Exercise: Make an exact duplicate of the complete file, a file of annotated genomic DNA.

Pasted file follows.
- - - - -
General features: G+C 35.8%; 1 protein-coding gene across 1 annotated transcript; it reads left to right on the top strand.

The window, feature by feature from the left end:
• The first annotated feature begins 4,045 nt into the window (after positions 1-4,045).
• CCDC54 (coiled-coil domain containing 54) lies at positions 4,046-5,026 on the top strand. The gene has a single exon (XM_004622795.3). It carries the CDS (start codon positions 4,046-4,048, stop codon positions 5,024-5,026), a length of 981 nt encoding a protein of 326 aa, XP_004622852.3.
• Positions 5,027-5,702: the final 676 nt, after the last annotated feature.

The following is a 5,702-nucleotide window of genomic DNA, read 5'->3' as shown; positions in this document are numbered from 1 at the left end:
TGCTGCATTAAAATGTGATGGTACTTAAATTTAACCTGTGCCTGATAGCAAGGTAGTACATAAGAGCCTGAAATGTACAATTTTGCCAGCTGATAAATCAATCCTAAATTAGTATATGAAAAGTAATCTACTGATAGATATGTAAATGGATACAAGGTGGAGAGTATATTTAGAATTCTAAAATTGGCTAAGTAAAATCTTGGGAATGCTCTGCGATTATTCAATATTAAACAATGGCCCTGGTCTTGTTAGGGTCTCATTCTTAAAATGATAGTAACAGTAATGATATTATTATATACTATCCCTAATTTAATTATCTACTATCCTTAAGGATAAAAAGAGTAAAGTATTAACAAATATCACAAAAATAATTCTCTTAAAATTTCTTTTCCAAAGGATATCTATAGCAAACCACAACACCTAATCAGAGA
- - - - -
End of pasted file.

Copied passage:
General features: G+C 35.8%; 1 protein-coding gene across 1 annotated transcript; it reads left to right on the top strand.

The window, feature by feature from the left end:
• The first annotated feature begins 4,045 nt into the window (after positions 1-4,045).
• CCDC54 (coiled-coil domain containing 54) lies at positions 4,046-5,026 on the top strand. The gene has a single exon (XM_004622795.3). It carries the CDS (start codon positions 4,046-4,048, stop codon positions 5,024-5,026), a length of 981 nt encoding a protein of 326 aa, XP_004622852.3.
• Positions 5,027-5,702: the final 676 nt, after the last annotated feature.

The following is a 5,702-nucleotide window of genomic DNA, read 5'->3' as shown; positions in this document are numbered from 1 at the left end:
TGCTGCATTAAAATGTGATGGTACTTAAATTTAACCTGTGCCTGATAGCAAGGTAGTACATAAGAGCCTGAAATGTACAATTTTGCCAGCTGATAAATCAATCCTAAATTAGTATATGAAAAGTAATCTACTGATAGATATGTAAATGGATACAAGGTGGAGAGTATATTTAGAATTCTAAAATTGGCTAAGTAAAATCTTGGGAATGCTCTGCGATTATTCAATATTAAACAATGGCCCTGGTCTTGTTAGGGTCTCATTCTTAAAATGATAGTAACAGTAATGATATTATTATATACTATCCCTAATTTAATTATCTACTATCCTTAAGGATAAAAAGAGTAAAGTATTAACAAATATCACAAAAATAATTCTCTTAAAATTTCTTTTCCAAAGGATATCTATAGCAAACCACAACACCTAATCAGAGA